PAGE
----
19 January 2023
EU and Industry launch new project charting the way for interconnected offshore wind farms and energy islands
Europe is laying the groundwork for interconnected hybrid offshore wind farms. Offshore electricity transmission is a key challenge in getting there. The most efficient way of transporting electricity from offshore wind farms is via multi-terminal high voltage direct current (HVDC) grids. The EU-funded project InterOPERA will set future interoperability standards for these grids. The project was officially launched this week in Lyon, France.
Europe wants to build around 450 GW of offshore wind by 2050. The EU alone wants to have 300 GW by then. So-called hybrid offshore wind farms will play an increasingly important role in delivering this target. In the future offshore wind farms will not only transmit electricity directly to shore. They will also serve as interconnectors between countries and transmit electricity between different wind farms.
WindEurope estimates that up to a third of all offshore wind capacity could be hybrid by 2050. Most of this capacity will be in the North Sea and will require international collaboration between European countries.
Europe so far has one hybrid offshore wind farm: Kriegers Flak, connecting Denmark and Germany. Joint cooperation has been announced for hybrid projects connecting the Netherlands and the UK; Belgium and the UK; Denmark and Germany; Denmark and Belgium; and Estonia and Lithuania.
Three of these projects will be energy islands, gathering electricity generated by surrounding offshore wind farms and distributing it further afield. Energy islands could also act as sites for electricity storage or for producing renewable hydrogen.
The Belgian ‘Princess Elisabeth Island’ in the North Sea will bundle up to 3.5 GW of offshore wind capacity and could have interconnectors linking it with the UK and Denmark. Denmark has plans for two energy islands – an artificial island in the North Sea and another one on the Baltic Sea island of Bornholm. The North Sea energy island could expand to up to 10 GW. The Bornholm island will host 2-3 GW of offshore wind capacity and will be connected to Denmark and Germany.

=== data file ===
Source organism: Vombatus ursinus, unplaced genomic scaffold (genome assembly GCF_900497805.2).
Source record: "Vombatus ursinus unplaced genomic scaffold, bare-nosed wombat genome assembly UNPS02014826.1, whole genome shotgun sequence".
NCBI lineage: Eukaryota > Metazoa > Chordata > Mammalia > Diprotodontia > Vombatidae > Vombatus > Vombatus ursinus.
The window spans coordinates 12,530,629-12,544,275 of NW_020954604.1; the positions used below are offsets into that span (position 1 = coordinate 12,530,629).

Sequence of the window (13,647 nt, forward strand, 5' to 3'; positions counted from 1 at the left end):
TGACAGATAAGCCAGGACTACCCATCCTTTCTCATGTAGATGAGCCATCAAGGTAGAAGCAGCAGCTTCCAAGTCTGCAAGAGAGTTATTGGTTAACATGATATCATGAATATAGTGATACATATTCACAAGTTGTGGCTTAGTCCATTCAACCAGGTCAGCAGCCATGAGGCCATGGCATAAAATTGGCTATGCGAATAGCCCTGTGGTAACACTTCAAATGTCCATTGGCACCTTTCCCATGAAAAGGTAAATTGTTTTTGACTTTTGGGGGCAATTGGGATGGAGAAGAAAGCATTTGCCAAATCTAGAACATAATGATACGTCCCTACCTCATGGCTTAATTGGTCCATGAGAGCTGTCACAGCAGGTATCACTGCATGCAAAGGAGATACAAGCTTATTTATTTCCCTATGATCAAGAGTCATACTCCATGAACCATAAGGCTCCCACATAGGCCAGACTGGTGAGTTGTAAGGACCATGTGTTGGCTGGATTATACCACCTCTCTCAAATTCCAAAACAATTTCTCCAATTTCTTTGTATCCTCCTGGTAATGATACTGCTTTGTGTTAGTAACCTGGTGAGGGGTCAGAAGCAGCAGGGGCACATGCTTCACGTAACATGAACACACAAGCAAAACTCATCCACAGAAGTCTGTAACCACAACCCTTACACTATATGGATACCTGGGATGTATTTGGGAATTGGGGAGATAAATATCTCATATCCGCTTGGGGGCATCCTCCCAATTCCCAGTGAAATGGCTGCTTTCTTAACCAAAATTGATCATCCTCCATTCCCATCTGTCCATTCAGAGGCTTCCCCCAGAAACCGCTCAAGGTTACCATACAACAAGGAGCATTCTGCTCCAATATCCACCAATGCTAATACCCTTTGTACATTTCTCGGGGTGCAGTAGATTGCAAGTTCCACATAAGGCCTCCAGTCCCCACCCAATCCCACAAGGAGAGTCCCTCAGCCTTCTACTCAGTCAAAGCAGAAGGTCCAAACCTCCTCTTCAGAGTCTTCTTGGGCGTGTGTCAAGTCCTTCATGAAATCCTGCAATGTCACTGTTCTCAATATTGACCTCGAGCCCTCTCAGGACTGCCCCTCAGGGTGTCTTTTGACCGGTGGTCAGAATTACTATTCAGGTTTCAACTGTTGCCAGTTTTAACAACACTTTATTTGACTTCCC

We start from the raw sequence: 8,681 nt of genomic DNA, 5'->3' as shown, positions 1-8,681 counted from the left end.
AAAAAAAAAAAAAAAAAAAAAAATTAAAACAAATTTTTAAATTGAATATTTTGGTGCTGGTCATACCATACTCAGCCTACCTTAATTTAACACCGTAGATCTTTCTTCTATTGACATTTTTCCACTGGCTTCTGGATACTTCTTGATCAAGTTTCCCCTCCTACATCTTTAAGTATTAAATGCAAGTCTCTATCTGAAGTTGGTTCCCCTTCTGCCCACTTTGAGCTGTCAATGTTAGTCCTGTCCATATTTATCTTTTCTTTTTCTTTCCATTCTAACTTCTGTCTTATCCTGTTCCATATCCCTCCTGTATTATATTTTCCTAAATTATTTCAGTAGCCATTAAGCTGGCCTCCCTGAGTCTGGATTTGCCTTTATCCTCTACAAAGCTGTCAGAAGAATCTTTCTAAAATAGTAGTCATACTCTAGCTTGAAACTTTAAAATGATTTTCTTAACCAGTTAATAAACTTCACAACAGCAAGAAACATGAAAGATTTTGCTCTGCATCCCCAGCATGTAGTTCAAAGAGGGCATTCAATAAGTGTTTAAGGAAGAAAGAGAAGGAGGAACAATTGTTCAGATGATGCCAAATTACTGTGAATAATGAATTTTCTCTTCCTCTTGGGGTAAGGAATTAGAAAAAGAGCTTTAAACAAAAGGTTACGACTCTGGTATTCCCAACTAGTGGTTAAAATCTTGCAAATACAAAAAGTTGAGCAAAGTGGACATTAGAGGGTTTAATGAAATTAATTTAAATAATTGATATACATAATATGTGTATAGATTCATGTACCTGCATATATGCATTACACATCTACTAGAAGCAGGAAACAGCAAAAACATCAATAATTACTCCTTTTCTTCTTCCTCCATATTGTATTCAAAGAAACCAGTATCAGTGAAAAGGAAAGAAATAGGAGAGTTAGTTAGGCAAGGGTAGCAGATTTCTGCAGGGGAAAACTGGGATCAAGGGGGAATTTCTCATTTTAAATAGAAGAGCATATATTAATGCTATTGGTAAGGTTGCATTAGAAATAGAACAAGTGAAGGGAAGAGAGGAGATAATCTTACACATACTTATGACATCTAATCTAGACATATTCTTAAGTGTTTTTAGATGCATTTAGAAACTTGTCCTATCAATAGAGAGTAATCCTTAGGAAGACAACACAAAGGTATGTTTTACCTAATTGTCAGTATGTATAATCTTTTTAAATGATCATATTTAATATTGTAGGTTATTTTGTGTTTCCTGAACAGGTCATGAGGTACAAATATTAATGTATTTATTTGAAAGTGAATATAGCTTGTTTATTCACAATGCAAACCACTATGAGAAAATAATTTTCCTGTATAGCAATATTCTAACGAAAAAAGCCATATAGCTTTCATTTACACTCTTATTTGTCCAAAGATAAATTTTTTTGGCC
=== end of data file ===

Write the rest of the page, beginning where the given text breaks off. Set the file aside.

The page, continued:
Moving towards interoperable HVDC systems
Electricity transmission will play a key role in all of these plans. The most efficient way of transporting electricity from offshore wind farms is via multi-terminal high voltage direct current (HVDC) grids. These HVDC systems combine benefits in a cost-effective way. They make the integration of renewables into the electricity system more effective. And they boost market security and resilience.
Ensuring that HVDC systems, HVDC transmission systems or HVDC components from different suppliers can work together – making them “interoperable”- is a top priority in accelerating Europe’s energy transition.
The InterOPERA project
The project “Enabling interoperability of multi-vendor HVDC grids” (InterOPERA), funded by the EU programme for research and innovation, brings together more than 20 European partners. WindEurope will lead the project communication and the dissemination of results. WindEurope can build on the work of the ongoing Ready4DC project which brings key stakeholders together to lay down the basis for the real time demonstration of multi-vendor HVDC grids.
InterOPERA brings eight TSOs, three offshore wind developers, four HVDC equipment manufacturers, two wind turbine manufacturers, two sector associations and two universities together under the coordination of a research and innovation institute.
The project was officially launched on 17-19 January 2023 with a kick-off meeting in Lyon, France. The European Union is co-funding the project with €50m, with another €19m provided by the project partners.
InterOPERA’s main objective is to make future HVDC systems mutually compatible and interoperable by design, and to improve grid forming capabilities of offshore and onshore converters. Future HVDC systems will be modular. Thanks to common functional specifications and standard interfaces, modules based on different technologies and modules supplied by different manufacturers will be able to interact seamlessly and operate together.
The project is not only about developing technical standards but also about agreeing on the procurement, commercial, legal and regulatory frameworks that will facilitate the tendering, building and operation of full-scale HVDC multi-terminal, multi-vendor, multi-purpose real-life applications. These goals and developments are anticipated by 2030.
Eric Lecomte, Policy Officer at the European Commission, says: “The large-scale development of offshore renewable energy will be essential to reach our European Union climate and energy targets and to reduce our dependence on energy imports. The interoperable HVDC technologies to be demonstrated by the InterOPERA project will be a key enabler for the meshed connection of those offshore wind farms to the European power grid.”
Sebastien Silvant, InterOPERA Project Coordinator, SuperGrid Institute, says: “InterOPERA’s ultimate aim is to deliver solutions for all HVDC projects stakeholders, that are directly exploitable to tender, build and operate the first multi-vendor HVDC grid systems in Europe.”
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